It’s not news that downtown streets are the scene of a huge number of serious traffic injuries and deaths. But this map at a recent open house still caught me completely off-guard. At first, I thought it was a map of the past ten years. How awful, so many lives ended or dramatically altered.
Then I read the title more carefully: Three years.
This is a public health emergency, and it’s been left largely untreated for decades. Every little asterisk, walking outline and cross represents a real person, someone’s friend or sister or grandfather. And as soon as I posted this map on Twitter, people started telling me how close they came to being a point on the map:
@seabikeblog I would have been a yellow dude at Alaskan and Seneca today, had I not been waving my arm like mad at a left-turner.
— Ravenna Blog (@RavennaBlog) July 22, 2015
— Mike Baker (@ByMikeBaker) July 22, 2015
— DJ Larkin (@aphexplotz) July 22, 2015
The map was on display and presented at an open house to discuss building a network of protected bike lanes downtown, which we wrote about previously.
The good news is that over 100 people showed up to the open house, and the crowd was overwhelmingly positive and supportive. I barely even heard murmurs of disapproval. In fact, the biggest complaint I heard over and over was: Why isn’t this moving faster?
Protected bike lanes, when done well, dramatically improve safety for all road users: People walking, people driving and, of course, people biking. So when we talk about creating a connected network of protected bike lanes downtown, we’re also talking about keeping a lot of crosses, asterisks and people outlines from making it on the next version of the map above. And that means keeping families together and friends alive.
An oft-cited case study from New York City (PDF), which has far more chaotic and busy streets than downtown Seattle, shows that two different Manhattan streets saw dramatic safety improvements after protected bike lanes were installed. Not only that, but businesses along those bike lanes saw big increases in retail sales far outpacing the area average:
The City Center Bike Network routes will be narrowed down over the next couple months, and design on the 2016 routes will begin shortly. The rest of the network, will be built out by 2020, pending funding (in other words: Let’s pass the hell out of Move Seattle this November).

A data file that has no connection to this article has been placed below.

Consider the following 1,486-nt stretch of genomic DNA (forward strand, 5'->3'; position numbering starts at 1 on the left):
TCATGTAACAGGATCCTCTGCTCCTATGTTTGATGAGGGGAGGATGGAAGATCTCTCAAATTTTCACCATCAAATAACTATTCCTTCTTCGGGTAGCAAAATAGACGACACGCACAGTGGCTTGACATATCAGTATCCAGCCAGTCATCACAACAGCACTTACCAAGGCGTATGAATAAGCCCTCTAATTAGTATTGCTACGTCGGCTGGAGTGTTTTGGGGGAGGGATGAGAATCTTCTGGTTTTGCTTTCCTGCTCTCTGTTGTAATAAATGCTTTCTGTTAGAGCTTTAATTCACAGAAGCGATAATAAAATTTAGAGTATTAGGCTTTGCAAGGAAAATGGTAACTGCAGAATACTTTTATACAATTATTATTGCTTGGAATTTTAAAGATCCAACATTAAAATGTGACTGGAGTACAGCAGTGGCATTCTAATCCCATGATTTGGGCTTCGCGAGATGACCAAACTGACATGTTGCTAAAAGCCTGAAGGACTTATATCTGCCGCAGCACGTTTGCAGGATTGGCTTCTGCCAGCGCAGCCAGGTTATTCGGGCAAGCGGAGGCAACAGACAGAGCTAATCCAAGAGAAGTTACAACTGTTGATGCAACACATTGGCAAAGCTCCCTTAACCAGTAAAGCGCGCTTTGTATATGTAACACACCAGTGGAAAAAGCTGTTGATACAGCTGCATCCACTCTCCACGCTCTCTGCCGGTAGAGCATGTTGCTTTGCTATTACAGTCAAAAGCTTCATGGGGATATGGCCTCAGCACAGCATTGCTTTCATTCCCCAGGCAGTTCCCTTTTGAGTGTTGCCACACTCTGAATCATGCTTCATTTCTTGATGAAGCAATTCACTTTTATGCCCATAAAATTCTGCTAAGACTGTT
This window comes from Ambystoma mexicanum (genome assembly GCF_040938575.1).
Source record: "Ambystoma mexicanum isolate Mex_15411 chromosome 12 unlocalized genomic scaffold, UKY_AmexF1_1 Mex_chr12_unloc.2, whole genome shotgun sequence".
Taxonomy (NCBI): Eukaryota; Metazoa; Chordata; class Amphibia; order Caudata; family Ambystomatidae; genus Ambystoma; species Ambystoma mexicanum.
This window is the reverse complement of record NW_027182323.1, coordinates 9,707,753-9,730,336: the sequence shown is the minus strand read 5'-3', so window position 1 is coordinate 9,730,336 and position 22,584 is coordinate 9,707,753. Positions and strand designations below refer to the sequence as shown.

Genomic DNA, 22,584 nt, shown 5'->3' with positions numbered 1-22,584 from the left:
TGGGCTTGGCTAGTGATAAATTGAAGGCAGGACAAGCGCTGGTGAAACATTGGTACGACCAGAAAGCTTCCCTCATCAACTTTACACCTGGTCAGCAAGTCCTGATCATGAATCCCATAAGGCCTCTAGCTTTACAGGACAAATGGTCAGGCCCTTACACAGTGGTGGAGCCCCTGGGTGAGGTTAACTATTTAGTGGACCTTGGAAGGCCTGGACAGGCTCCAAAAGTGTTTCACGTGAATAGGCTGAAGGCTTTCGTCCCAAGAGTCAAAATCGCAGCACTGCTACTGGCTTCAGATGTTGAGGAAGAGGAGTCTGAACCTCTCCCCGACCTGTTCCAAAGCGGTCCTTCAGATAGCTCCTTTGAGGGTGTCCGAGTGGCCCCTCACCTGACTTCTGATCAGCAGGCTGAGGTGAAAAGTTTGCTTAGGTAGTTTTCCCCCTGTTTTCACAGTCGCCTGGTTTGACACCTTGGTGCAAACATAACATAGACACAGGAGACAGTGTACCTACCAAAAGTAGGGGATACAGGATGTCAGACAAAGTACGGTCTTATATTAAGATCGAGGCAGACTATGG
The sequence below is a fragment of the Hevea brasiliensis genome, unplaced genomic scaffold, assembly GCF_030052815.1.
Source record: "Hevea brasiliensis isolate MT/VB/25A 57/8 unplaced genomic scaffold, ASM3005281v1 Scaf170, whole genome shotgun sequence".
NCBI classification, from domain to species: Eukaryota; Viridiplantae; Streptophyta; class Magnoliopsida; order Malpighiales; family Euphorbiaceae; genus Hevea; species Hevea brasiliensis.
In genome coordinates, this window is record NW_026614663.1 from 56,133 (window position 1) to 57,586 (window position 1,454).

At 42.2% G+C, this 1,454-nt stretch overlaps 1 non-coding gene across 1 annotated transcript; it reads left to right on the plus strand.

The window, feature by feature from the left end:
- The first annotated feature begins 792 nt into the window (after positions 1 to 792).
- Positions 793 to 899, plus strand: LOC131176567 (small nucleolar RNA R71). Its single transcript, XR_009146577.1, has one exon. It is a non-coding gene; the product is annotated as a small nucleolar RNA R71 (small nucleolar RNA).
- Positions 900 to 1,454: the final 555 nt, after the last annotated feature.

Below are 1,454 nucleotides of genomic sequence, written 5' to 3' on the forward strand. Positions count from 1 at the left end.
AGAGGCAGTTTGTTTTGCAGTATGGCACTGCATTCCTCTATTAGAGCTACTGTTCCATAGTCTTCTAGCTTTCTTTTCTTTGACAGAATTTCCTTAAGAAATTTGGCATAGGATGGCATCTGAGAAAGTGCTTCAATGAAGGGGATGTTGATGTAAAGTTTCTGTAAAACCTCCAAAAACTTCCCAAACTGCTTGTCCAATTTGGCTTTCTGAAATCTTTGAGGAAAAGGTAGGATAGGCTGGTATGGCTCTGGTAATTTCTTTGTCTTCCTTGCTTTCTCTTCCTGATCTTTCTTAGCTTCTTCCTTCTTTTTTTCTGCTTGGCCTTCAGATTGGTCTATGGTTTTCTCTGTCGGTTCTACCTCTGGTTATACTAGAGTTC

Critical links — like Pike/Pine to Capitol Hill but especially in the downtown core — aren’t slated for improvements until at least 2017. That’s a year later than was suggested in the most recent Bike Plan Plan update. We can’t wait two years for such a vital connection and safety gap (look at the cluster of injuries and deaths in the Pine-Pike-Union area west of I-5).
Of course, the bike network is not the only tool Seattle has for preventing serious injuries and deaths on downtown streets. As outlined in Mayor Ed Murray’s Vision Zero plan, the city will begin rolling out safety improvements downtown like a downtown-wide 25 mph speed limit, getting rid of dual turn lanes (deadly for people walking in crosswalks) and restrictions on turning right on a red light.
Meanwhile, a signal retiming project is an opportunity to calm the effective top speeds of people driving (green lights can be timed for, say, 15 or 20 mph), add time to the crosswalks (a big help to people who move slowly, either due to a mobility issue or age), and implement smart and easy biking and walking safety changes like Leading Pedestrian Intervals (an unsexy but very effective and easy change, see this video to learn why).
All this work, added together, should lead to a big decrease in how many neighbors and loved ones are sent to the hospital or the morgue just for walking, biking or driving downtown. And for the next little yellow person outline, it can’t happen soon enough.